âNormally, I might agree, but Iâm afraid I need her.â
âYou need her?â Marcusâs eyebrows lifted. âWhat for?â
âSheâs on the Committee for the Improvement of Conditions for Mothers and Infants. I was particularly hoping to talk with her about the importance of education for the mothers as well as for their children.â
âAnd why should our dancing interfere with that?â
Heleneâs smile suggested she was charmed by his naivetÃ©. âIf I become a rival to her daughter, sheâs hardly likely to listen to what I have to say.â
âOne dance and either you or she will think thereâs rivalry?â
âI do not think it. I observe it,â replied Lady Helene. âThere is a natural order to the workings of a ballroom. I have taken care to familiarize myself with it.â She looked up into his face. âAnd you are about to remark on what a strange girl I am.â
âI was, but now I donât believe I will give you the satisfaction.â
She fixed her amber gaze on him. Heâd never seen eyes like hersâthey were gold and brown and silver, all mixed together into a color that was unique. They were lively, intense, and shining. She had so much life in her. So much energy. He could feel it now, as they turned and they stepped.
How had she been left alone for so long?
Perhaps it was because those eyes saw too much. Because while Marcus was losing himself in the unexpected beauty of her, she had, apparently, been studying him.
âSomethingâs gone wrong with you,â she murmured. âSomethingâs been wrong for a long time, hasnât it?â
Where had that come from, and what answer could there be? None, of course. So Marcus kept silent. It was, after all, hardly a polite remark, or a suitable one. Etiquette demanded he ignore it.
Helene sighed. âWhen we are finished, will you go dance with Miss Pollerton?â
âI danced with you to avoid Miss Pollerton,â he reminded her peevishly.
âIâm sorry your plan did not come to fruition. You will have to try a better one next time. I suggest the billiards room, or the card room.â
âHer motherâs a nuisance.â
He expected a stern admonishment, but Lady Helene just shrugged. âShe is doing her duty. If her daughter does not marry well, Mrs. Pollerton has failed her, and she does not intend to fail.â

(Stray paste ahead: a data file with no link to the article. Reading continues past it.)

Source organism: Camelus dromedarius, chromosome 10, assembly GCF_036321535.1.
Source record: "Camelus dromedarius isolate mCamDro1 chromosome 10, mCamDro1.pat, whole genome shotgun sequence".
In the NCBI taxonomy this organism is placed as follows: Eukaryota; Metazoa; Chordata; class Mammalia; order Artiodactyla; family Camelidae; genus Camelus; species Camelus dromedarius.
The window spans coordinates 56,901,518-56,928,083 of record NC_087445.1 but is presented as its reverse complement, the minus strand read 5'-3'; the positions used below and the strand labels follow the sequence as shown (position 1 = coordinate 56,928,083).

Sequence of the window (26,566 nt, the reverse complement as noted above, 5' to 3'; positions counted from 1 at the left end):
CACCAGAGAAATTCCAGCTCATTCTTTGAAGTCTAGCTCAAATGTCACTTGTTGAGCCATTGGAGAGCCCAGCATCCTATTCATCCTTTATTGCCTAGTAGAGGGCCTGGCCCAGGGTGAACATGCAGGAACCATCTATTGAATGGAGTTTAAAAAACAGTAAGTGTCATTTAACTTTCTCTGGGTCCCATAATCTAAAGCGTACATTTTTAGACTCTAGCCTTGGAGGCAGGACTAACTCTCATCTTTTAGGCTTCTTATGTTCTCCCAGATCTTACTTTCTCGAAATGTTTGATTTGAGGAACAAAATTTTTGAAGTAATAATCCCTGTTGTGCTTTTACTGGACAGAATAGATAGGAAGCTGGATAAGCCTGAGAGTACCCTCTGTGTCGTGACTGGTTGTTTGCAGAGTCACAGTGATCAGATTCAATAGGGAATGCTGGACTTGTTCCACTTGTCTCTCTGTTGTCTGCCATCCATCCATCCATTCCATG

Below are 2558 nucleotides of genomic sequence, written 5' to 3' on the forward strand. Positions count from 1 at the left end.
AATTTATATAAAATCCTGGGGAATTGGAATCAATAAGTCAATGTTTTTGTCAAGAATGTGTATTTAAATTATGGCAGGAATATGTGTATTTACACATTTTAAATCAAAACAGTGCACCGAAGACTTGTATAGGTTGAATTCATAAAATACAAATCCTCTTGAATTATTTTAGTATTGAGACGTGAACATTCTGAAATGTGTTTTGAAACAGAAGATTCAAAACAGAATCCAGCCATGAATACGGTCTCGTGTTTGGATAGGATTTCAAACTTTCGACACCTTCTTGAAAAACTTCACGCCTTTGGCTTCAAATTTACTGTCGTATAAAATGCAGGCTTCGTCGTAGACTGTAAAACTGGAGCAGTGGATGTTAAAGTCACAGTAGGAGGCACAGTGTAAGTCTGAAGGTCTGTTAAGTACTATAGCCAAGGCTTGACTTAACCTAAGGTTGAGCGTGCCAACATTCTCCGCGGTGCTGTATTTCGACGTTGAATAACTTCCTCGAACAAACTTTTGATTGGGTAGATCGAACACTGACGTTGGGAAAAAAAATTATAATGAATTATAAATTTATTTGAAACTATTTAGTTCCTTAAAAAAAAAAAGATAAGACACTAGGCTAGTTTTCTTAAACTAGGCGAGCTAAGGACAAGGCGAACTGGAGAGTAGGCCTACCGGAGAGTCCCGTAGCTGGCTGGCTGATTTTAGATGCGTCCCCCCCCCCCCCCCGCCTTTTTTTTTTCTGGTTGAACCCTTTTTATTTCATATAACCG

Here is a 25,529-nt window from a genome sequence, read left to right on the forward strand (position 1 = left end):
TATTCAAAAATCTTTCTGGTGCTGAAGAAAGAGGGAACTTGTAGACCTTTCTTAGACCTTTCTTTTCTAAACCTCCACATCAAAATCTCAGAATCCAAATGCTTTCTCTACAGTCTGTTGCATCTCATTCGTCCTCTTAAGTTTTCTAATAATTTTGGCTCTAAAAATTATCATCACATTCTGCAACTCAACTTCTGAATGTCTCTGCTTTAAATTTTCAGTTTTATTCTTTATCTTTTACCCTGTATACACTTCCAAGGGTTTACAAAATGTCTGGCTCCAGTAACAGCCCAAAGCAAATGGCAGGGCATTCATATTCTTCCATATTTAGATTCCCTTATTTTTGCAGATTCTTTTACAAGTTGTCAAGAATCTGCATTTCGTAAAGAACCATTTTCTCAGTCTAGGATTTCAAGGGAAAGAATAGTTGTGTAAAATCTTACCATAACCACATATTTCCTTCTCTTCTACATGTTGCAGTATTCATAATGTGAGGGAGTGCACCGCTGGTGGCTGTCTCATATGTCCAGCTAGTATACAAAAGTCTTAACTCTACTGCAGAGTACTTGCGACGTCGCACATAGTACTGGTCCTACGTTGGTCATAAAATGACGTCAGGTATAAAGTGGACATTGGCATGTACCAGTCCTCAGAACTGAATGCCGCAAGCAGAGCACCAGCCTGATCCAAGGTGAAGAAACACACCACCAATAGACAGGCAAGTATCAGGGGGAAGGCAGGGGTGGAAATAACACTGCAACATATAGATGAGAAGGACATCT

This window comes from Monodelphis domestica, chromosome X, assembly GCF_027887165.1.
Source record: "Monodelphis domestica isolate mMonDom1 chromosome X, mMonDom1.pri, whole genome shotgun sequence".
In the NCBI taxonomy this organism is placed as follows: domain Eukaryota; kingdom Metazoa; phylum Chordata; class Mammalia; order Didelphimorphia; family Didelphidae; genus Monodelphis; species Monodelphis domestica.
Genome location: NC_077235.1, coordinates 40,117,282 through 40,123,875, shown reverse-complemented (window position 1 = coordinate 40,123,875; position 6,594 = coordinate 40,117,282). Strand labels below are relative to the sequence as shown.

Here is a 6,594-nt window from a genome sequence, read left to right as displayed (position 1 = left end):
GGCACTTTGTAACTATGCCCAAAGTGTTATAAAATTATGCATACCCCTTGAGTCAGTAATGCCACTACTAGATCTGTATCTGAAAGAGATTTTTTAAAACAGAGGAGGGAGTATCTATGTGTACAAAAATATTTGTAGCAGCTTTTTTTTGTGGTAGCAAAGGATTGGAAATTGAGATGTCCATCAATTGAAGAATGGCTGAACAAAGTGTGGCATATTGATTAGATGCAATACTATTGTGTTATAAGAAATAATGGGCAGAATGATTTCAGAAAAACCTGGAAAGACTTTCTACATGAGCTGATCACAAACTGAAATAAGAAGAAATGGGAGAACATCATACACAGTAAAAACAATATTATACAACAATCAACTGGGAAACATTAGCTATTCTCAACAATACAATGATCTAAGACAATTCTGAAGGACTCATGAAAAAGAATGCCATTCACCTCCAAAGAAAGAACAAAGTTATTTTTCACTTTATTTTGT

âYou sound almost sympathetic.â
âWe are all prisoners of society,â she said, and for the first time her voice was soft, and a little sad. âI do not blame another inmate.â
He should change the subject and he knew it. There was some unexpressed hurt beneath those words, but at the same time it was such a curious thing to say, Marcus found he could not let it go. âBut you are here, working for a triumphant season while you are criticizing society itself. Some would call that hypocrisy.â
âNothing will change for these girls and their mamas if society itself does not change. I have come to learn that I cannot change anything by making enemies. Therefore, I must make friends.â
âYou sound like a politician, not a hostess.â
âWhat makes you think thereâs a difference?â
The music softened and then fell silent. Marcus shook his head, defeated. âYou are very strange.â
âWeâve already agreed upon that point. Go dance with Miss Pollerton, Your Grace. You will be doing the women and infants a great favor.â
âI feel like Iâm being patted on the head and sent out to play.â
In response, Helene reached up and patted him on the head.
Helene watched Lord Windford walk up to Miss Pollerton and bow. The brief satisfaction she felt to see him carrying out her request was wiped away as an unfamiliar chill wound through her stomach.
She was sorry to have to deploy the weapon of